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Sunday, October 24, 2004Jim Downing) The inaugural Asian 3GSM congress event saw the head honchos of quite a few mobile companies discussing emerging trends, policies and strategies for the future . Some Key highlights.THE GSM (Global System for Mobile communications) world celebrated a huge milestone in February as it passed the one billionth subscriber mark. Four months after that amazing milestone, it continued to grow exponentially with an additional 100 million subscribers, bringing the latest audited figure to 1.16 billion. As a telecommunications technology, GSM accounts for 73% of the world’s digital mobile market and 72% of the world’s wireless market. Perhaps the popularity of GSM can be attributed to its tightly-defined standards that guide vendors and equipment manufacturers, mobile operators and handset makers to the path of success.
“International roaming” – the ability to carry one’s phone into another country and use it – is a result of these defined standards. The next billionth subscriber would come from the under-served parts of the world. This covers Africa, South America and Asia. China and India, in particular, will be the focus because of the sheer number of people in those countries. There are 6.5 billion people in the world but only two billion have access to communications. Robert G. Conway, chief executive officer of GSMA, says, in the least penetrated countries, mobile communications accounts for 60% to 90% of connections. “To date, mobile users outnumber fixed-lines in more than 120 countries. This implies that the next billion customers will be dominated by mobile connections”.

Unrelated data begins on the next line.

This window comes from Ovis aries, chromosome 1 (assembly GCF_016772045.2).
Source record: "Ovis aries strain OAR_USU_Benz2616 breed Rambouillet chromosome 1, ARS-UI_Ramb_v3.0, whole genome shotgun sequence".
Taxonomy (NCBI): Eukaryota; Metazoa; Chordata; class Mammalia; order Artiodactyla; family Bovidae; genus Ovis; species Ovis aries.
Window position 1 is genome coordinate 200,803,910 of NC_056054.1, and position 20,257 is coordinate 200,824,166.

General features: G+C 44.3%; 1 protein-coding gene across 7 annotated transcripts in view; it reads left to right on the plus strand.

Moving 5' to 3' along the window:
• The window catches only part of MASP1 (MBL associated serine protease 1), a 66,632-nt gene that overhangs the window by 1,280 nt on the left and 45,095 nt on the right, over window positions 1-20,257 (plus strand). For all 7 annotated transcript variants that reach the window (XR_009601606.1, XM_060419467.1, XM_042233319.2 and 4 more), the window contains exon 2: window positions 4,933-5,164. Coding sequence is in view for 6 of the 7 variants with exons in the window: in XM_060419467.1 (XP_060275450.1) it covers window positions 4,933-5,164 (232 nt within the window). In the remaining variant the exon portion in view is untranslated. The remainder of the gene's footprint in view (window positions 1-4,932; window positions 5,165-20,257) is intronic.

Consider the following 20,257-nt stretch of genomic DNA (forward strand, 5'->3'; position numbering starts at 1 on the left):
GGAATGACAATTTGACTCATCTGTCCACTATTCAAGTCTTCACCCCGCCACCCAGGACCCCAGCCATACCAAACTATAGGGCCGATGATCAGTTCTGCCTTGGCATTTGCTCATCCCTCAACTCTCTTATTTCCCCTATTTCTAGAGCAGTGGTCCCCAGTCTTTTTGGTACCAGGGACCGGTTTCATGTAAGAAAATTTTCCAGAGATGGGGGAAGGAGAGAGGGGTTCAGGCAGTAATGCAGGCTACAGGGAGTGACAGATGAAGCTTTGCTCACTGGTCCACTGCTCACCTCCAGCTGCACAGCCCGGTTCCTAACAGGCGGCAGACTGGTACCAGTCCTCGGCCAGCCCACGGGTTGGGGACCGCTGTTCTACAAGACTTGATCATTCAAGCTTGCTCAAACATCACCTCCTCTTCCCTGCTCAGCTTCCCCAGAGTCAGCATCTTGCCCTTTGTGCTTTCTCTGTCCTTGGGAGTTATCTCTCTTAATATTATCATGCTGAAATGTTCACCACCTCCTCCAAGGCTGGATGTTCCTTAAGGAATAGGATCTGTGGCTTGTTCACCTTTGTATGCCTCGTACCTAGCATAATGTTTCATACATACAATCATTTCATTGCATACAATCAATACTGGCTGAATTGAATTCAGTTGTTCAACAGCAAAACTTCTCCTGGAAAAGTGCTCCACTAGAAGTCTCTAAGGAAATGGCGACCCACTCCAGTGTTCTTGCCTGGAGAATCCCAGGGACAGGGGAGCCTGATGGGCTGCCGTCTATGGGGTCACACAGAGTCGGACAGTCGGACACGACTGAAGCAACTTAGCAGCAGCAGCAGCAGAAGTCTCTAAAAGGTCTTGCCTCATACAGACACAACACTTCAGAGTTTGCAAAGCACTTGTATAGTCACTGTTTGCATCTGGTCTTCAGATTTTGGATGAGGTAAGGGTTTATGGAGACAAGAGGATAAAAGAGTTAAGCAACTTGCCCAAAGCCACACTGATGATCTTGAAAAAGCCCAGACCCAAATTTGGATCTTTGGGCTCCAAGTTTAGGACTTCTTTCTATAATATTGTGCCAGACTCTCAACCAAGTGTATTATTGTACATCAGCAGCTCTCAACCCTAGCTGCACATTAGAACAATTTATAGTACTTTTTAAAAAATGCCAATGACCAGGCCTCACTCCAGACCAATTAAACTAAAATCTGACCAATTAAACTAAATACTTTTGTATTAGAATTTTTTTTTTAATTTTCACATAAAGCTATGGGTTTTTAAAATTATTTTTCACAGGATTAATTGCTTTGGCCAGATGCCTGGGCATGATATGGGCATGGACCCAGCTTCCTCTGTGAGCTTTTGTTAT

Lim Chuan Poh, CEO of SingTel Mobile said, that by 2008, the Asian market alone is expected to be three times the size of Europe’s. The GSMA is in a prime position to play an active part in aiding the vision of bringing basic communications services to the unreached, said Craig Ehrlich, chairman of the GSMA Board. “However, we are making every effort to reach the two billion mark by 2008 or 2009 and in doing so, show that there is so much of the world that has been left on the sidelines.” The cost of the Handset is the inhibitor to further growth in least developed countries and the GSMA board is coming with lighter specifications for low-cost handhelds, to facilitate the drop in prices of GSM handsets.
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